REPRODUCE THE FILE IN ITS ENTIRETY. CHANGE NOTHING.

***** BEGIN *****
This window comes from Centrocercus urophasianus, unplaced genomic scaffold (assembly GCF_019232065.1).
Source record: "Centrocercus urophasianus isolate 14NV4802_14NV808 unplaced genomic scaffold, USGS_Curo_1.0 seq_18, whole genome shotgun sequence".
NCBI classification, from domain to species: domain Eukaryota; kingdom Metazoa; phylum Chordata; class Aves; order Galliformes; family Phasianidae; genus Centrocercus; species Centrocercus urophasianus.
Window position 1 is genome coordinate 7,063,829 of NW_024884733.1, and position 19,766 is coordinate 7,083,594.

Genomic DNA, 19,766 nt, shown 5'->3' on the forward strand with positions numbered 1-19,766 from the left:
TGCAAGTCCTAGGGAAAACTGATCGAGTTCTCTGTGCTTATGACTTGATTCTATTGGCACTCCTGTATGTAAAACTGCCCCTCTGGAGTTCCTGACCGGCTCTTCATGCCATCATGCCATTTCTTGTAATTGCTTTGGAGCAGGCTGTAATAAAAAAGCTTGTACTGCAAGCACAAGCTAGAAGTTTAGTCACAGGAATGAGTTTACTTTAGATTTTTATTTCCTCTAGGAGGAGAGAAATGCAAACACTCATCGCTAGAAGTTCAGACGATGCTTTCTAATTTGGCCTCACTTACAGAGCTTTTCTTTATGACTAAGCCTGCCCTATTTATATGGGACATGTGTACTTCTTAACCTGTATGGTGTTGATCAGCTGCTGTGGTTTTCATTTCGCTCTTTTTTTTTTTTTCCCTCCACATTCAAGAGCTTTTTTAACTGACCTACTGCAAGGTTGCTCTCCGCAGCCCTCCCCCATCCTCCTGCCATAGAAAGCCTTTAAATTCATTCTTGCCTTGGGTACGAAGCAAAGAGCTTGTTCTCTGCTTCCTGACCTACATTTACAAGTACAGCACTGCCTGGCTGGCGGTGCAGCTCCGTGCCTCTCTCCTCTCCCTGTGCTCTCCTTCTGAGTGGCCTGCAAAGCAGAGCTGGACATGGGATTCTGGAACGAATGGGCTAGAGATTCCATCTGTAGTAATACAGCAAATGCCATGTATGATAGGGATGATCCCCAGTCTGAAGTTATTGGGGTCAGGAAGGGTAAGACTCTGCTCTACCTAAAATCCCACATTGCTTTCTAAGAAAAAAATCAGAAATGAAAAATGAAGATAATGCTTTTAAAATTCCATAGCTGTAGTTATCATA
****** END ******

This window comes from Centrocercus urophasianus, unplaced genomic scaffold (assembly GCF_019232065.1).
Source record: "Centrocercus urophasianus isolate 14NV4802_14NV808 unplaced genomic scaffold, USGS_Curo_1.0 seq_18, whole genome shotgun sequence".
NCBI classification, from domain to species: domain Eukaryota; kingdom Metazoa; phylum Chordata; class Aves; order Galliformes; family Phasianidae; genus Centrocercus; species Centrocercus urophasianus.
Window position 1 is genome coordinate 7,063,829 of NW_024884733.1, and position 19,766 is coordinate 7,083,594.

Genomic DNA, 19,766 nt, shown 5'->3' on the forward strand with positions numbered 1-19,766 from the left:
TGCAAGTCCTAGGGAAAACTGATCGAGTTCTCTGTGCTTATGACTTGATTCTATTGGCACTCCTGTATGTAAAACTGCCCCTCTGGAGTTCCTGACCGGCTCTTCATGCCATCATGCCATTTCTTGTAATTGCTTTGGAGCAGGCTGTAATAAAAAAGCTTGTACTGCAAGCACAAGCTAGAAGTTTAGTCACAGGAATGAGTTTACTTTAGATTTTTATTTCCTCTAGGAGGAGAGAAATGCAAACACTCATCGCTAGAAGTTCAGACGATGCTTTCTAATTTGGCCTCACTTACAGAGCTTTTCTTTATGACTAAGCCTGCCCTATTTATATGGGACATGTGTACTTCTTAACCTGTATGGTGTTGATCAGCTGCTGTGGTTTTCATTTCGCTCTTTTTTTTTTTTTCCCTCCACATTCAAGAGCTTTTTTAACTGACCTACTGCAAGGTTGCTCTCCGCAGCCCTCCCCCATCCTCCTGCCATAGAAAGCCTTTAAATTCATTCTTGCCTTGGGTACGAAGCAAAGAGCTTGTTCTCTGCTTCCTGACCTACATTTACAAGTACAGCACTGCCTGGCTGGCGGTGCAGCTCCGTGCCTCTCTCCTCTCCCTGTGCTCTCCTTCTGAGTGGCCTGCAAAGCAGAGCTGGACATGGGATTCTGGAACGAATGGGCTAGAGATTCCATCTGTAGTAATACAGCAAATGCCATGTATGATAGGGATGATCCCCAGTCTGAAGTTATTGGGGTCAGGAAGGGTAAGACTCTGCTCTACCTAAAATCCCACATTGCTTTCTAAGAAAAAAATCAGAAATGAAAAATGAAGATAATGCTTTTAAAATTCCATAGCTGTAGTTATCATA